Opening another can of worms (pun intended): having grown up in early to mid cold war days it struck me how this can might fit in with the cold war/civil defense/surviving the atom bomb mentality of the 1950’s,1960’s and 1970’s. Remember the Greenbriar Resort at White Sulphur Springs, West Virginia with the huge bomb shelter for the US Congress which remained secret from 1958 until 1992. Also during this time the Federal Civil Defense Administration prepared Fallout shelters all around the nation stocked with all types of supplies packed in cans and boxes. Just a thought, no proof what so ever!

Brian


#18

By the time the 5.56mm came on line, the cold war was over and civil defense shelters had been long abandonded.

If CD shelters had contained rifles, pistols, and ammunition (I don’t think they did) the ammunition would have been more conveniently stored in the “spam cans” it was issued in.


#19

Ray,

With all do respect the 5.56 x 45mm was is full use and production by the US military in the mid 1960’s and my grade school was a designate fully stocked fallout shelter in 1968 and we were still doing duck and cover drills at school once a year!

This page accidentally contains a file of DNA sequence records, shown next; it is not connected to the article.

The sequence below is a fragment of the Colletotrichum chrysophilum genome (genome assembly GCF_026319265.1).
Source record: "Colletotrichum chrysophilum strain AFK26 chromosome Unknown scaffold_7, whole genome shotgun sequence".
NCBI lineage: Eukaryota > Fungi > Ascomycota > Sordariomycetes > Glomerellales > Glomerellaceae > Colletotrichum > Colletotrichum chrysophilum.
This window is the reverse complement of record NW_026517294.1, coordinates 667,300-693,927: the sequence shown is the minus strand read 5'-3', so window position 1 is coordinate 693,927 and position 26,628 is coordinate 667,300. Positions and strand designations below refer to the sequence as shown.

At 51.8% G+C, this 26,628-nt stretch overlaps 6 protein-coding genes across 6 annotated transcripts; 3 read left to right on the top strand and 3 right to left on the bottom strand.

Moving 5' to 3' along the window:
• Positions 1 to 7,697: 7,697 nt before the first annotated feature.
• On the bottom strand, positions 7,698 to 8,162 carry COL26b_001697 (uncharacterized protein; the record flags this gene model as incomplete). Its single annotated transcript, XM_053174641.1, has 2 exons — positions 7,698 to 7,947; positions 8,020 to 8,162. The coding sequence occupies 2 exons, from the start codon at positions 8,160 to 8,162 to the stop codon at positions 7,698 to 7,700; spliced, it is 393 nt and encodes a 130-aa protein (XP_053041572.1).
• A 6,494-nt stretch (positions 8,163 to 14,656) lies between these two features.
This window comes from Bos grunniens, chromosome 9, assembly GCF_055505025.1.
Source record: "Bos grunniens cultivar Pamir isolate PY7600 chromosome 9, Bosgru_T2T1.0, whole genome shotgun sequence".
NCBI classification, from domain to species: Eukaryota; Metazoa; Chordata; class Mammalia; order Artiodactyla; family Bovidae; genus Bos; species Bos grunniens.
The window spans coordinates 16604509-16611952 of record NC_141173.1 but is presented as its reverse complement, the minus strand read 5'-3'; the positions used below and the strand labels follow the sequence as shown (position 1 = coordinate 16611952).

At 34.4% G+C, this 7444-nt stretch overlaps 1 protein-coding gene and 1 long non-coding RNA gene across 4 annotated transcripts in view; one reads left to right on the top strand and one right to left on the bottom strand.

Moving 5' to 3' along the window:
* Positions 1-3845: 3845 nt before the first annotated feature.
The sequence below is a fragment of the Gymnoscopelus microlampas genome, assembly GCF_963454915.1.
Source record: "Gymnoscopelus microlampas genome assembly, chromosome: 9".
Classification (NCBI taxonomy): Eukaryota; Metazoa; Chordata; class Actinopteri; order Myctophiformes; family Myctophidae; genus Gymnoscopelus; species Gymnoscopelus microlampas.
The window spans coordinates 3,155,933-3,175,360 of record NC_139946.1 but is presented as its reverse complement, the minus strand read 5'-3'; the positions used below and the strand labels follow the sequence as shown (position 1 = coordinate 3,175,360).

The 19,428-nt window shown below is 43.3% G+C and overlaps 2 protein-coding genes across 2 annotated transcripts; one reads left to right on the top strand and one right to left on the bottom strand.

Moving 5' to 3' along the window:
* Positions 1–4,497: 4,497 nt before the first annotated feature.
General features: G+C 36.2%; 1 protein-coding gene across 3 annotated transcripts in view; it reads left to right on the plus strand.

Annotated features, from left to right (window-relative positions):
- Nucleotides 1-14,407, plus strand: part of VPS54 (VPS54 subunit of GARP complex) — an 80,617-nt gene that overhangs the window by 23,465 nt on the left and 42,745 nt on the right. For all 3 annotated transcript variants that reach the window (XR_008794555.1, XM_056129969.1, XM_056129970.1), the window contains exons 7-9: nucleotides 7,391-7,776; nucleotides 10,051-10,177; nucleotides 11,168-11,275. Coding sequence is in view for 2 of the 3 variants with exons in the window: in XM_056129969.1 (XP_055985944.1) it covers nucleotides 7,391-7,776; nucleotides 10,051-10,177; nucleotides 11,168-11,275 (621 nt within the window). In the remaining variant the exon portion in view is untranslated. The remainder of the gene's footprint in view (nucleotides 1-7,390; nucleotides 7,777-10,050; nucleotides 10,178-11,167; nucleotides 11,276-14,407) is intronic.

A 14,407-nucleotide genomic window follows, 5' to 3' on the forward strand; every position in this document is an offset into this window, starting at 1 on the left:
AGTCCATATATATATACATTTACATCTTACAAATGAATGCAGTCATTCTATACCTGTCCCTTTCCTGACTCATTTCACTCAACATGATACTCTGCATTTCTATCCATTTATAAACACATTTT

Also I made reference to the Congressional bombshelter because it would not be unreasonable to assume that weapons and ammunition could have been stored there as apposed to Civilian shelters. Considering the mindset of the nation and the Federal Government during this time who knows what all was being discussed, tested and tried as far as types of long term storage procedures are concerned. We do know the Government was storing all sorts of items in many types of storage containers including cans during this time. Again no proof of this but it is in the realm of possibilty considiring what was happening in the US during this time and what may have been stored at civilian vs noncivilian shelters.

Brian


#20

Brian

I guess I remember it differently. I was in Alaska in the 60s and me and several of my buddies went thru the abandonded CD shelters which were mostly in the basements of some of the older buildings. The old CD organization had been dismantled by then and there was no one left with the responsibility to clean them up. Everything in them was still there for whoever wanted to take the junk home. As recently as 10 years ago I still had several of the heavy cardboard barrels that I used to store stuff in my garage. Some of the Forest Service cabins on remote lakes and the State survival cabins on the interior highways had a lot of the old CD stuff in them, so it did serve some useful purpose after all.

The cold war can be said to have extended all the way until the breakup of the USSR but I remember the “duck and cover” days and backyard bomb shelters being over by the early 1960s.

Just an old man’s remembrances, and probably faulty, to be sure.

ray